Curator Talk: Matthew Smith at Heiner Contemporary 1675 Wisconsin Ave NW // 11:00 AM- 12:00 PM To mark the close of Concrete Abstract, that curator Matthew Smith will discuss the themes behind the show, his decisions to include the works in the exhibition, and common threads that bring the show together The works in Concrete Abstract cultivate a non-representational visual language that emerges from familiar ready-made objects, whether these objects are found or alluded to compositionally.

Opening: Sean Smith and Dafna Steinberg in Million Dollar Cupcake and Eat What I Feel at Doris Mae 1716 14th St. NW // 6:00- 8:00 PM Sean Smith’s new solo exhibition will be accompanied by an eating performance by Dafna Steinberg.

Opening: Smoke & Mirrors: James Busby’s Solo Exhibition 1326 H St. NE, 2nd Floor James Busby’s new solo exhibition explores geometric patterns and selected colors within monochrome schemes to create complex and interesting optical illusions

Opening: James Turrell Perspectives at Academy Art Museum 108 South Street, Easton, MD Take a road trip to Easton, MD for the opening of James Turrell Perspectives, a new exhibition of the internationally-acclaimed light and space artist James Turrell, that features a new installation entitled St. Elmo’s Light, as well as many other works never before on public view, including a room of holograms, a site-specific light installation, a selection of photographs and plans and a set of bronze and plaster models related to the Roden Crater project in Arizona.

ArtSee in NY: Scope, Volta and Salon Zurcher

So far, so inspiring. Despite our early start to the day (6:30am train from DC) we arrived and conquered the first leg of our NYC art fair weekend. After visiting SCOPE NYC, VOLTA NY, and Salon Zucher, many themes were visible through the showcased works and my interest and curiosity was exceedingly met.

SCOPE presented a managable fair with loads of outstanding contemporary artists. Our early arrival allowed for us to dive into each boot with intensity. I found an overwhelming amount of artists were distinctly influenced by pop art, using text and pop culture imagery in alternative fashions and stepping away from neon light text. This was refreshing yet reminiscent in a way. I also found myself drawn to collage work, a medium I've always been impressed with but it really stood out to me yesterday. But, the work that we found ourselves drawn to most was a piece by Nick Gentry with the Robert Fontaine Gallery. The work was a "traditional portrait" with a twist, the canvas was a collage of repurposed floppy disks.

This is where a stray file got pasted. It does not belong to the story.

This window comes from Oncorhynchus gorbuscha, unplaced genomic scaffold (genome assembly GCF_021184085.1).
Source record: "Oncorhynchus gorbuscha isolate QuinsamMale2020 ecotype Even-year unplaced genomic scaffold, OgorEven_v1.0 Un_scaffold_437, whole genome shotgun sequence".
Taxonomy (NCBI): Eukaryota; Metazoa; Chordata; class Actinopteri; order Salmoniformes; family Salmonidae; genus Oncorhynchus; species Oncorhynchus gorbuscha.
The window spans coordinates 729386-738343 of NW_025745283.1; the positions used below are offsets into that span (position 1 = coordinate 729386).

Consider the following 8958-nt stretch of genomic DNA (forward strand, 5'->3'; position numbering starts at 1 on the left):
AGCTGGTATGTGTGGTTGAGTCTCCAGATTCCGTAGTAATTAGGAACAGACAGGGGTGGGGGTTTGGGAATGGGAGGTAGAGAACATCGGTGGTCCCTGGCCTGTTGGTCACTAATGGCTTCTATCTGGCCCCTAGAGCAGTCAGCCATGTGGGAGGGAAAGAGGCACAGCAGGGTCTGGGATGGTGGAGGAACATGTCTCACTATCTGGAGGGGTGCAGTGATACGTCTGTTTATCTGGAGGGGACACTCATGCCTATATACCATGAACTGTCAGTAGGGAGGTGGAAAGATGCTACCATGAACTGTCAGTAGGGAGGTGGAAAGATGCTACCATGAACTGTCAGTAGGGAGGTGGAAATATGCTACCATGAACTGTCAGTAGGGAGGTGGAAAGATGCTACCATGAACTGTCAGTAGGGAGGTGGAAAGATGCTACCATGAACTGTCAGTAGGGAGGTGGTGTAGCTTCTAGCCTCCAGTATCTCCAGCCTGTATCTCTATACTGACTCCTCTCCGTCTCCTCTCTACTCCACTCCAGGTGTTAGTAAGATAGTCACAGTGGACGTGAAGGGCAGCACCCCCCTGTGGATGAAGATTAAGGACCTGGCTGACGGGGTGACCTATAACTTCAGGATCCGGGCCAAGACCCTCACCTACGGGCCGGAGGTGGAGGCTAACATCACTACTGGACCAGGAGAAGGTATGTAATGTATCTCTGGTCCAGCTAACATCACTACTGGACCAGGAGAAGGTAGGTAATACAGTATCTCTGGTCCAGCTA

As we ventured over to VOLTA, after devouring lunch at my old favorite NoHo Star, we were greeted with a packed venue of galleries showcasing individual artists works. A few artists immediately stood out to us using familiar objects and repurposing them into contemporary sculptural pieces, a prevelant theme at SCOPE as well. VOLTA proved to be facinating to me because unlike SCOPE, the galleries highlighted individuals, instead of a group show.  We were lucky to catch up with the artist Cynthia Ona Innis at Walter Maciel. Her work has transformers recently to include more purples and brighter neons. It's in my newly appreciated collage style using fabrics too.


Our last stop of the day was over at Salon Zurcher where our friends Elizabeth and Margaret from Heiner Contemporary in DC had set up a pop up gallery along with seven other galleries from around the world. It was the perfect end to the day visiting their space and viewing familiar artists through a personal, manageable setting.  While we were thrilled to see the great work Heiner brought, our take home piece from the show came from artist Christoph Roßner from Romer Young in San Francisco. His application and color were captivating and his narrative unclear.